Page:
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 | By Doug Culp

Lessons in Mercy: The Lost Son

The motto for the Year of Mercy is “Merciful like the Father.” Perhaps no parable is better suited to teach us what this motto actually looks like in practice than the Parable of the Lost Son.

The parable

In the Gospel of Luke (15:11-32), Jesus follows his parables of the lost sheep and the lost coin with a story about a father and his two sons. The parable begins with the younger of the sons asking and receiving from his father his share of his inheritance. This younger son then leaves his father’s home, squanders his money and eventually finds himself tending swine on a farm. Dying from hunger, he finally resolves to return to his father’s house, beg his father’s forgiveness and seek employment as a servant.

However, when the father sees his son approaching, he runs to him, embraces and kisses him, and orders that his son be given “the finest robe,” a ring, sandals and a feast. When the eldest son, who had been out in the field, returns to the estate and hears music and dancing, he is confused and asks a servant what is happening. Upon hearing that a feast is under way to celebrate the return of his brother, the eldest son grows angry and refuses to enter the house.

When the father goes out to his eldest son, the son complains that it is unfair for his brother to receive such a feast. After all, his younger brother had abandoned them and spent his money in dissolute living. Meanwhile, he points out that he has always been faithful to his father, but has never been treated to such a celebration. To this, the father replies, “My son, you are here with me always; everything I have is yours. But now we must celebrate and rejoice, because your brother was dead and has come to life again; he was lost and has been found.”

The lesson of the younger son

We do not know what motivated the younger son to ask for his inheritance. Perhaps, he wanted his freedom: from his father’s rules, from financial dependence, from work, duty and responsibility. Whatever the reason, he was unwilling to wait until his father passed away to receive his portion of the estate. Instead, he sought, in effect, to declare that his father was already dead to him.

The younger son chose to reject his father. He chose to live as though his father did not exist. He lived only to satisfy his every desire for self-gratification. His decision led him to eventually lose his money, self-worth and that very freedom he so much wanted.

In the depths of despair and regret, he decided to return repentant to his father as a servant, rather than as a son. He found the immediate forgiveness of his father and the restoration of his familial status. In a word, he experienced the unconditional mercy of his father.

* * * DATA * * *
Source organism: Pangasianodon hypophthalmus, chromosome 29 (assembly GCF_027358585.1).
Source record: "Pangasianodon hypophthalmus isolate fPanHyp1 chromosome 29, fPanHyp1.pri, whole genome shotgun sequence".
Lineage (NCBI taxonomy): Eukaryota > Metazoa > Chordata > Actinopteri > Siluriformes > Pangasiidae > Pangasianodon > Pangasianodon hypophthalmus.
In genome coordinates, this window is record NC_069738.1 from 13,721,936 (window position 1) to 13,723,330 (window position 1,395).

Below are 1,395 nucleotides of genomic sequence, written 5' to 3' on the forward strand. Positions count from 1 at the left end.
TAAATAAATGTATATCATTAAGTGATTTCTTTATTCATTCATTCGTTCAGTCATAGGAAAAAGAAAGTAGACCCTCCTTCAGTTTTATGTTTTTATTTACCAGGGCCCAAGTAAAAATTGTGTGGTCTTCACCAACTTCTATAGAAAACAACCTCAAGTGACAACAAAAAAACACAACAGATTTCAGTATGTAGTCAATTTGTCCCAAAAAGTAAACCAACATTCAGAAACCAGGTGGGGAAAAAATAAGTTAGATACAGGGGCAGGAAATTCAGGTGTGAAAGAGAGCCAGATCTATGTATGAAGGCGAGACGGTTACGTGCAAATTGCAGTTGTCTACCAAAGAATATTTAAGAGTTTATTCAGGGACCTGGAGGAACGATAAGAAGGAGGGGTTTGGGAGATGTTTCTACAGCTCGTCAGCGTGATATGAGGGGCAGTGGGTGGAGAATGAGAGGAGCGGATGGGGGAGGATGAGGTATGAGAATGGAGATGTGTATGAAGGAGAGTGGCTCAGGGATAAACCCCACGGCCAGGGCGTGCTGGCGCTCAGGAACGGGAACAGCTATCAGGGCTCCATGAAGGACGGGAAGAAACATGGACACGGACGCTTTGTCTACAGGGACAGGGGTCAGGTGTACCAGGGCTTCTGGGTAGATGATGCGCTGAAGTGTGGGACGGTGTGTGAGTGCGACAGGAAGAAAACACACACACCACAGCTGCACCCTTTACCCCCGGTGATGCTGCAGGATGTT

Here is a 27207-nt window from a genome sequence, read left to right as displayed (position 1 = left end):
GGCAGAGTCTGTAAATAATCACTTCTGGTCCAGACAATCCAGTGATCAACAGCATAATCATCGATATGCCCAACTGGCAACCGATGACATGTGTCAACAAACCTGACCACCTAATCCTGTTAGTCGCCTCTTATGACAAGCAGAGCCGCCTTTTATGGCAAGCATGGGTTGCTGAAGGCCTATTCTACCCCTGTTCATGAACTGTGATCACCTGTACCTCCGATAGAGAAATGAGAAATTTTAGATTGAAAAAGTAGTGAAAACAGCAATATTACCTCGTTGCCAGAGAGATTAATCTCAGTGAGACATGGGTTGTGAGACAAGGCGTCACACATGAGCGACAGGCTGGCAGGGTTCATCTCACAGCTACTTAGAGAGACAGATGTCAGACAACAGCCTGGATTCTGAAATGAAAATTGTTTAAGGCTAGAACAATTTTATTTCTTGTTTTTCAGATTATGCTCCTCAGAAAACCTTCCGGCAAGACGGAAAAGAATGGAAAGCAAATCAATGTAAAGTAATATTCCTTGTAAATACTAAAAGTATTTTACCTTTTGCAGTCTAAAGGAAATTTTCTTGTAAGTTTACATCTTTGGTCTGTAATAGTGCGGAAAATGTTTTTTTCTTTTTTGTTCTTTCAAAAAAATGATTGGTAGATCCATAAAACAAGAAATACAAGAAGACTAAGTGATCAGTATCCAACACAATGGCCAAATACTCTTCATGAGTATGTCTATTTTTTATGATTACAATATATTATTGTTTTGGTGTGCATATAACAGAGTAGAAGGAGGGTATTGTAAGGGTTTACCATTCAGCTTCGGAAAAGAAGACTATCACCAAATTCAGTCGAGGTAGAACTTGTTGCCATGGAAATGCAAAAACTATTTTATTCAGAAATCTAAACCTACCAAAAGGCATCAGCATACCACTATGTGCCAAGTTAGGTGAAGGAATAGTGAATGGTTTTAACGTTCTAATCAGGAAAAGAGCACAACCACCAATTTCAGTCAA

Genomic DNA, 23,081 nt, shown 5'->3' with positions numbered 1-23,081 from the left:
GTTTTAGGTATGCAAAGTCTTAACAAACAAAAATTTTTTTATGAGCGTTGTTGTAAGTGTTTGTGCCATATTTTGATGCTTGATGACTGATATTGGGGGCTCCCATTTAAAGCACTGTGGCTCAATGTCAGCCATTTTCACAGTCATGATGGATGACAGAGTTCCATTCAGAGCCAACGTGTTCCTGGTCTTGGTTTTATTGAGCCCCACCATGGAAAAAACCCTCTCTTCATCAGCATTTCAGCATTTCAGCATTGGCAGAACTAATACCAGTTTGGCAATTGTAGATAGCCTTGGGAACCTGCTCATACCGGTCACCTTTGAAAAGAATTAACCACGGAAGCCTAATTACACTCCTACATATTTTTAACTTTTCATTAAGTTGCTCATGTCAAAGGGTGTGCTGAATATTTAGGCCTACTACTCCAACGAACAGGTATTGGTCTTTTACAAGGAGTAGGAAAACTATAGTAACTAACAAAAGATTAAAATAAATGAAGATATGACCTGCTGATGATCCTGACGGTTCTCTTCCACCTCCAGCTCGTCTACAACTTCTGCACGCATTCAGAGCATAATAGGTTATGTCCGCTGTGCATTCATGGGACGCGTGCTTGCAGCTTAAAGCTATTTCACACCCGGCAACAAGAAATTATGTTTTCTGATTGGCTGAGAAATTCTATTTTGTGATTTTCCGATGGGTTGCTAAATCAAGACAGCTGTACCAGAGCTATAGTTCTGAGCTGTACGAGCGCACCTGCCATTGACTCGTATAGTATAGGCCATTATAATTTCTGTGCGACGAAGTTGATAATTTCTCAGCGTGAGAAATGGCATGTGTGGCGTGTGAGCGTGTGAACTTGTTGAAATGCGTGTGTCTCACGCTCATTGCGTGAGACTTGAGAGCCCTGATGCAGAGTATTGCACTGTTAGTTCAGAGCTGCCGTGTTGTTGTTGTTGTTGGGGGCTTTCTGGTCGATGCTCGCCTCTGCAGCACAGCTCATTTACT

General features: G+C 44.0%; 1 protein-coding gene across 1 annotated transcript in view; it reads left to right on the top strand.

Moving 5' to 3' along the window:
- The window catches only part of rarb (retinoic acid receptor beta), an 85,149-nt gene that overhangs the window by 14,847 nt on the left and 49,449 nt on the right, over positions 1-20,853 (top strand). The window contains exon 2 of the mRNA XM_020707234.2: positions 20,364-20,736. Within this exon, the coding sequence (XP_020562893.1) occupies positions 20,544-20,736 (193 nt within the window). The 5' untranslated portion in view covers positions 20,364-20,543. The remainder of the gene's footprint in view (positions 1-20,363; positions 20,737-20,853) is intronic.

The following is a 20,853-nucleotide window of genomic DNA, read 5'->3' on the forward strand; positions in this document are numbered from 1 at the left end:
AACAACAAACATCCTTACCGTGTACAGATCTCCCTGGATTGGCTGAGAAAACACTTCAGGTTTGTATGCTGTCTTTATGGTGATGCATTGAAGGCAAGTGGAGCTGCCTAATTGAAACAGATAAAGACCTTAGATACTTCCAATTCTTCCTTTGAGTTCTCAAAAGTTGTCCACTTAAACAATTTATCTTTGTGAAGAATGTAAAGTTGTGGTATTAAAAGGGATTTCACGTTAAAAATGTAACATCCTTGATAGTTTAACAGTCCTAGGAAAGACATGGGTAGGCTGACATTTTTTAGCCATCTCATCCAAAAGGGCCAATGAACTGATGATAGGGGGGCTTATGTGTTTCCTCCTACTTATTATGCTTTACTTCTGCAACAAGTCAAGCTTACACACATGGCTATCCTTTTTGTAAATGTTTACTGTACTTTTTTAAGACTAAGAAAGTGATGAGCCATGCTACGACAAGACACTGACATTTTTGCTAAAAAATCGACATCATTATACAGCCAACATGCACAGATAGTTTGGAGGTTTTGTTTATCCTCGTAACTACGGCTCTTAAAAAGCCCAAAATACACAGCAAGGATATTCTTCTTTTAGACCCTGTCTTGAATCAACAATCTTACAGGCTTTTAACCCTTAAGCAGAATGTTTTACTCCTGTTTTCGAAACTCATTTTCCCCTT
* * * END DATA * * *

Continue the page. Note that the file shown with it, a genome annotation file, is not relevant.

The father had not wanted his younger son to leave, but he would not force the younger son to stay. Instead, the father decided to respect his son’s choice, even when the choice meant he would lose his son. Our heavenly Father, likewise, does not force us to love him or remain in communion with him. He respects our free will and honors our choices, even when the choice is to reject him.

At the same time, the father’s desire for communion with his son explains his immediate and unconditional welcoming of the son back into the family. Nothing the son had done could exclude him from receiving the father’s forgiveness once he made the decision to turn back and repent. Further, the father, like our heavenly Father, not only offered forgiveness, but was also filled with joy because the finding of his son anew restored the order of his relationship with his son. It made communion possible again.

The lesson of the faithful son

Now the faithful son had to deal with his younger brother running off with a large portion of his father’s wealth in order to live a life of debauchery. He also had to manage the increased responsibility for the family business he inherited. It is not difficult to imagine the seeds of resentment taking root in the faithful brother’s heart.

When he returned from the field one day to learn of his brother’s return and of his father’s reaction, there were no tears of joy. On the contrary, a tremendous sense of injustice overcame the faithful son. He had been the good son. He had stayed and fulfilled his duties to his father. How could his father be so unfair, so unjust?

The father now bears the older son’s anger over the reception. He first assured his son that everything he had was the son’s as well; that his mercifulness to his younger son did nothing to diminish his older son’s position. Then, he invited his older son to enter into his joy over the return of his younger son, to be merciful like the father.

This invitation was an invitation into a deeper participation in the life of the father. Certainly, the eldest son had remained faithful and obedient, but his path to growth in spiritual perfection lay in the direction of taking on the mind, love, heart, and thought of the father – to see through the father’s eyes. It is an invitation that our heavenly Father extends to each of us today.


Test your knowledge of what the Bible has to say about mercy …

“Merciful and gracious is the Lord, slow to ______, abounding in ________.”

A. see; distraction

B. rebuke; gentleness

C. anger; kindness

D. forget; forgiveness



Answer: (C) – anger; kindness (Ps 103:8)